News

Going to Extremes

A new NOAA report says that climate change may be a cause of extreme weather

July 11, 2012
JACQUELYN MARTIN—AP

De-Ashia Buchanan tries to keep cool during Washington, D.C.’s record heat wave, on July 7, 2012.

Hot enough for you? Everyone knows that the weather gets hot during the summer, but does it always get this hot? According to a new report from the National Oceanic and Atmospheric Administration (NOAA), climate change may play a role in extreme weather events.

Indiana has been hit hard by heat and drought.
DANIEL ACKER—BLOOMBERG/GETTY IMAGES
Indiana has been hit hard by heat and drought. In Idaville, the corn harvest will be smaller than usual this month.

NOAA’s 2011 State of the Climate report was put together by 378 scientists from 48 countries. They looked at a number of extreme weather events that happened around the world last year. “2011 will be remembered as a year of extreme events, both in the United States and around the world,” said NOAA’s Kathryn D. Sullivan.

The scientists noted that determining the causes of extreme weather is complicated. They can’t blame any single event on global warming. Rather, the purpose of the NOAA study is to help scientists understand how the probability of extreme weather changes in response to global warming.

According to the report, 2011 was the coolest year since 2008. But it was still one of the 15 warmest years since records began in the late 1800s. Among the extreme weather events, scientists looked at was a record heat wave in Texas. Last year, Texas had the driest seven-month drought ever recorded. NOAA found that the Texas heat wave was 20 times more likely to occur today than 50 years ago.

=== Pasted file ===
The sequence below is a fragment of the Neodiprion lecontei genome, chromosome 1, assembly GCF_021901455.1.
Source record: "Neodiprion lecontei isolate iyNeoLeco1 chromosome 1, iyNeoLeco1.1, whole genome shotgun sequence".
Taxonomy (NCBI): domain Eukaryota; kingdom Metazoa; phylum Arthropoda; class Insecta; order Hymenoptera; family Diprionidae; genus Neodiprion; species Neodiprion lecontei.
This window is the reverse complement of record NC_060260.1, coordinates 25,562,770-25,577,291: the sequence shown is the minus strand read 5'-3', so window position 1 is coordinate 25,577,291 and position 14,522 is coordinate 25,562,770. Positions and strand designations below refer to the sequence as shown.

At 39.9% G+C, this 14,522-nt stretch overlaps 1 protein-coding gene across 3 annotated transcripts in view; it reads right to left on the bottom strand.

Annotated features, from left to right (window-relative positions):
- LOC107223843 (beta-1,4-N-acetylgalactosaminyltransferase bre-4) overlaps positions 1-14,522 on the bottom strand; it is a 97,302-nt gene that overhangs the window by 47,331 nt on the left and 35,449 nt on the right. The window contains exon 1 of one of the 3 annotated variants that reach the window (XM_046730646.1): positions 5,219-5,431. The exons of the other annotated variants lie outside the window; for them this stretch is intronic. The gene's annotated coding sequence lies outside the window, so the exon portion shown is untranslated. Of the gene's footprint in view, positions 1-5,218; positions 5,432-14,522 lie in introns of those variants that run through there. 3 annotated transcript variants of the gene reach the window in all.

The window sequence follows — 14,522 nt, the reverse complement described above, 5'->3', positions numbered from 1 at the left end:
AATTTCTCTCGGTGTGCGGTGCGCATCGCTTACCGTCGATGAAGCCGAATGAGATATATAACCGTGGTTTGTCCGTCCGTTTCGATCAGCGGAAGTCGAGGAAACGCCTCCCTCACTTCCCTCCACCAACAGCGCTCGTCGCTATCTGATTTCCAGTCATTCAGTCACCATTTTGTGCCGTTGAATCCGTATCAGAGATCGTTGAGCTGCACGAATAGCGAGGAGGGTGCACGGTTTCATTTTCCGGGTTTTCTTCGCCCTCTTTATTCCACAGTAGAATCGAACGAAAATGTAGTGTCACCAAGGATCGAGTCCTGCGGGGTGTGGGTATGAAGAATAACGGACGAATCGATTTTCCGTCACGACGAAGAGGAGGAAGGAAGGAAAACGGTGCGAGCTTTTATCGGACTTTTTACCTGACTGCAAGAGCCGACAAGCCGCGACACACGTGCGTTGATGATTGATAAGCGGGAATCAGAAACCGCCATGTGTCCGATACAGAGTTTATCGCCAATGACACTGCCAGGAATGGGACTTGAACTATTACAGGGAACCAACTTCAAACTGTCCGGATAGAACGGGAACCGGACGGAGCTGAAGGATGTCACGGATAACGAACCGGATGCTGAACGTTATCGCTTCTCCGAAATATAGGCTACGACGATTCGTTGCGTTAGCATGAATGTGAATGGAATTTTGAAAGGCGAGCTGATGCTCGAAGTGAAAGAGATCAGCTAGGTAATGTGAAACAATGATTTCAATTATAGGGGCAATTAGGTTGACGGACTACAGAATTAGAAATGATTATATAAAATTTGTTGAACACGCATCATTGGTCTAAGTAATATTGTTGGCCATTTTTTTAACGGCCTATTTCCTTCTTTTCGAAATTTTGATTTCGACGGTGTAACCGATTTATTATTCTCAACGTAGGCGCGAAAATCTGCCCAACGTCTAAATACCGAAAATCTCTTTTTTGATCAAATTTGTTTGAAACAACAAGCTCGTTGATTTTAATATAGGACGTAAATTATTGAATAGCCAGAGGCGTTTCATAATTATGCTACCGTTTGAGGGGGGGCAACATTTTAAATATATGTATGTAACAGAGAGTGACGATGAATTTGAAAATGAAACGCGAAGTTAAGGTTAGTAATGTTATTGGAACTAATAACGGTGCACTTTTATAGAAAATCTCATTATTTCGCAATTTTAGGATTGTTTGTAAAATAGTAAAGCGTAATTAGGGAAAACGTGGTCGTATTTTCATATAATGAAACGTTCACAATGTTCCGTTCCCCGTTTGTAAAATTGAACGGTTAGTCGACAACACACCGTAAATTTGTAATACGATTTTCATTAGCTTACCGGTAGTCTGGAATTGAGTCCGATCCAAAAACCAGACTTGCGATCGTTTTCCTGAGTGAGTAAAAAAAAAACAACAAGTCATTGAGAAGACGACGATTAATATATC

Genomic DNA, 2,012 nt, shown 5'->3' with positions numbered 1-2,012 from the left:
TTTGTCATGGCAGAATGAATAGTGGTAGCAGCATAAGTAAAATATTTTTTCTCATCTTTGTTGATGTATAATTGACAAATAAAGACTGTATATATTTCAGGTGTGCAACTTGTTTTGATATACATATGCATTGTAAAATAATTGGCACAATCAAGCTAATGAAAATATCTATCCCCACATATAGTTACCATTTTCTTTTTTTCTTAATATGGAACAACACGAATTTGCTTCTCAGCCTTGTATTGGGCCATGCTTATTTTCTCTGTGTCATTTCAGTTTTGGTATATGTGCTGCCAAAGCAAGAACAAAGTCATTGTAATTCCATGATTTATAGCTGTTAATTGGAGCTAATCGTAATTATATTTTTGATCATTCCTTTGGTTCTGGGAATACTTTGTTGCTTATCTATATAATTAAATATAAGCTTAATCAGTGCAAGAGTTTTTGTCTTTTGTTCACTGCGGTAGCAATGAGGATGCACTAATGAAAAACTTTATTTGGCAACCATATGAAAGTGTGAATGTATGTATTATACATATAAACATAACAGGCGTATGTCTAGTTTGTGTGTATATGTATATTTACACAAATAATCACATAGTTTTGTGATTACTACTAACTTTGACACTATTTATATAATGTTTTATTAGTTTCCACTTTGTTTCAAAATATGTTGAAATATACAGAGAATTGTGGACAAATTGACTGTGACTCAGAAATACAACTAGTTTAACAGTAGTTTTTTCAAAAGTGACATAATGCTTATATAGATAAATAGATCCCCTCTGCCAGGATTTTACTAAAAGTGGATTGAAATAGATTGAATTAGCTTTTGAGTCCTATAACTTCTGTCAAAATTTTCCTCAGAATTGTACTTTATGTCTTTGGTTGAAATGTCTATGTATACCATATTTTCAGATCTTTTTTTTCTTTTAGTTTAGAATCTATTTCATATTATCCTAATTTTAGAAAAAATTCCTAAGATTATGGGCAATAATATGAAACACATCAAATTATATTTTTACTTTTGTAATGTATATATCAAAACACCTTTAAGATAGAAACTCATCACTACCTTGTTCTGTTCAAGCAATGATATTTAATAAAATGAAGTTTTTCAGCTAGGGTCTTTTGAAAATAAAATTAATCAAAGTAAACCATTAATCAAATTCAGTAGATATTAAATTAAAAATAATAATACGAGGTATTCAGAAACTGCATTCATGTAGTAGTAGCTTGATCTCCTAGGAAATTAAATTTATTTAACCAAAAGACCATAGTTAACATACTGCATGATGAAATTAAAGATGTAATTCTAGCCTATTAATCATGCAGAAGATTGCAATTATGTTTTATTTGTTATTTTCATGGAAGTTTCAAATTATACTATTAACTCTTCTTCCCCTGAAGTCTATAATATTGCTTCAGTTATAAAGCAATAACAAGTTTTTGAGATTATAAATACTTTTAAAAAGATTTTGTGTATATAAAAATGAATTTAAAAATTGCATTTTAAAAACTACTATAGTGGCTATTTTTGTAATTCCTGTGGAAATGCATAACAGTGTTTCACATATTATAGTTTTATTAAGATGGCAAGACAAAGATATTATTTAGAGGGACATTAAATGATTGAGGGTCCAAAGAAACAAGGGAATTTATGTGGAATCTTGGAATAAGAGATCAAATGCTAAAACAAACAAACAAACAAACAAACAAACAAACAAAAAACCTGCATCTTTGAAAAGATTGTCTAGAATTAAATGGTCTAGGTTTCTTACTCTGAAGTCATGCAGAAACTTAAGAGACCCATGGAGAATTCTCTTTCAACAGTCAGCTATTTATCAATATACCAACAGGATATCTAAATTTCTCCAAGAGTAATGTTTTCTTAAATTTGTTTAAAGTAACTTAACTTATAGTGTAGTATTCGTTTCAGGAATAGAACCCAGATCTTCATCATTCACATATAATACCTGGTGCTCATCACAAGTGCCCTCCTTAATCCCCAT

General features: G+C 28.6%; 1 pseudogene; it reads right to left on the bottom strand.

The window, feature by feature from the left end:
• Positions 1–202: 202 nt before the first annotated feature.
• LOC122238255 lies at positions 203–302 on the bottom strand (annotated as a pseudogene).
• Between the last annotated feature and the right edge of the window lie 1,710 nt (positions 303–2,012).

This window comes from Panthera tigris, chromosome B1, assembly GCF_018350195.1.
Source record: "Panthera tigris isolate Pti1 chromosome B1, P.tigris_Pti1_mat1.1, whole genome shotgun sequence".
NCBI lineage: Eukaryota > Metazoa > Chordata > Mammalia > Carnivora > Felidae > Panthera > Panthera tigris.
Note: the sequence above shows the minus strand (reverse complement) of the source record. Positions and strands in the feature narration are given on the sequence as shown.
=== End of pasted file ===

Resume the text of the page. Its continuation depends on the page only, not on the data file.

It’s Hot, Hot, Hot Again

This year, the U.S. is experiencing extreme weather once again. Last month, 3,215 daily high temperature records were set nationwide. The 12 months ending in May were the warmest 12 continuous months on record in the U.S. At the end of June, more than 110 million people were living under extreme heat and more than two-thirds of the country was experiencing drought.

“The frequency of hot days and hot periods has already increased and will increase further,” Michael Oppenheimer, a climate expert and a professor at Princeton University's Woodrow Wilson School told TIME’s Bryan Walsh.  “What we see now is what global warming really looks like."


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